Thread sketching straight onto a quilted piece.

Thread sketching straight onto a quilted piece.

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Thread sketching can often be done without stabilizers and depending on the amount of stitching to be applied can be done straight onto the quilt sandwich with batting and backing in place.  Where the sketching finishes, the quilting can fill in the open areas.

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This is the rear of the Purple Sunset Thread sketched piece. It was stitched and quilted at the same time.

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Purple Sunset by Brenda Wood

“Abstract Passion” by Brenda Wood.
Thread sketched to add dimension to leatherlook background.

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The back of Abstract Passion showing minimal stitching from around the outer edge.

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Abstract Passion was stitched before being attached to the batting and backing. It is paints and Shiva sticks on brown paper, which give a leather look. It was finally attached to the backing by selective stitching lines which allowed it to puff, and have dimension. Be careful when stitching into painted surfaces. They are unforgiving and stitch holes do not repair if you unpick.

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trying to show the dimension, the centre (yellow) puffs out from the background

So, I’ve come to the conclusion that:

Thread Painting – Paints the image, filling in colour and structure, texture and leaves little of the image behind, it is what it says it is “thread painting”, “painting with thread”.

Thread Sketching – Enhances the image or design, adding details and structure, outlining and enhancing, leaving much of the image behind visible. The actual painting is made from the paint or fabrics underneath the stitch.

and it’s also been referred to as machine stitching, but I’m not going there! 🙂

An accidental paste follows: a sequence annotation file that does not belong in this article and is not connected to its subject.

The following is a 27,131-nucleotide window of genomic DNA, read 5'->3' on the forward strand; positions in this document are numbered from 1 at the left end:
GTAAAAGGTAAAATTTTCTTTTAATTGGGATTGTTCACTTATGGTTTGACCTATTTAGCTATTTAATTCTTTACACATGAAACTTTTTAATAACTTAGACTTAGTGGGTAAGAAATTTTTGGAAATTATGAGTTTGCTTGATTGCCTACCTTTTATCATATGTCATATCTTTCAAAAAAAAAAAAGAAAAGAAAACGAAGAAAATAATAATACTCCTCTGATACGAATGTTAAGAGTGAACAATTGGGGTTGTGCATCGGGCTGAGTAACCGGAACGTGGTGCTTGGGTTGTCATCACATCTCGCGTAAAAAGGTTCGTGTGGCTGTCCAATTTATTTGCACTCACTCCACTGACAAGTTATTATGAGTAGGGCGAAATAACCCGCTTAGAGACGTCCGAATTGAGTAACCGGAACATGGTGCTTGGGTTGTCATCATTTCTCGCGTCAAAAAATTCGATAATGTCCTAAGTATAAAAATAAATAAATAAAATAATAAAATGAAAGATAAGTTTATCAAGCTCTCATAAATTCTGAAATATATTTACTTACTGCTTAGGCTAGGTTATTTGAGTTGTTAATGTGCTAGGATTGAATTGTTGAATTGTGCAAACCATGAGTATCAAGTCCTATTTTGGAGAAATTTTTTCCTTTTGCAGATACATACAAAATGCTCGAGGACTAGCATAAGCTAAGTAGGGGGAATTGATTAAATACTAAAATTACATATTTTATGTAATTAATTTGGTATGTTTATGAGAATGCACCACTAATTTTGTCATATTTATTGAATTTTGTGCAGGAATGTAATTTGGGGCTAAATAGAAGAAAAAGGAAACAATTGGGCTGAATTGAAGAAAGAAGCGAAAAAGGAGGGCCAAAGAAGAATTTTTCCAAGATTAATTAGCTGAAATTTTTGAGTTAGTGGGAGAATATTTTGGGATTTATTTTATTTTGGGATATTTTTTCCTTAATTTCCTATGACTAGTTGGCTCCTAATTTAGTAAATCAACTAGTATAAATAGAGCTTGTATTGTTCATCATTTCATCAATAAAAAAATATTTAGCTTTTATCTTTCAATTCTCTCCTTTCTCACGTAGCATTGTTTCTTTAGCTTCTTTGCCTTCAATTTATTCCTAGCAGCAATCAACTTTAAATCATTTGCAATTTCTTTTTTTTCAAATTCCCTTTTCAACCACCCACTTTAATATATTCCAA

WHAT ARE YOUR THOUGHTS ?  I’D LOVE TO HEAR YOUR POINT OF VIEW…

Thread Painting Artists you might like to check out:

Alison Holt  Alison Holt refers to her work as Creative Machine Embroidery rather than Thread Painting…

Pam Holland Pam does wonderful Thread Painting as well as thread sketching.

Thread Sketching Artists you might like to check out:

Lorraine Roy An extraordinary artist who creates wonderful natural art quilts.

Sue Duffy An all round artist and traditional quilter.

Lois Parish Evans Thread painter and art quilt artist

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10 thoughts on “Thread Painting vs Thread Sketching….

  1. Hi Brenda – that is my take on it too – although of course there will be grey areas – eg where someone is contour drawing/sketching and is doing some shading. In that instance, there will be more build-up of thread/stitching than in usual sketching. Check out Lois Parish Evans for amazing thread painting/free embroidery work – it is beautiful! http://www.artsandcraftsnsw.com.au/CVFabricAppliqueEmbroidery.htm and scroll to the bottom.
    BTW that sunset piece is gorgeous.

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    • Ha ha! It came about because someone in an art quilt group said they were thread painting a painted quilt for another artist and how did they go about it! I think they may be thread sketching it rather than thread sketching it! There was much to and fro discussion on it! Lol
      And no! You are the stitch maestro!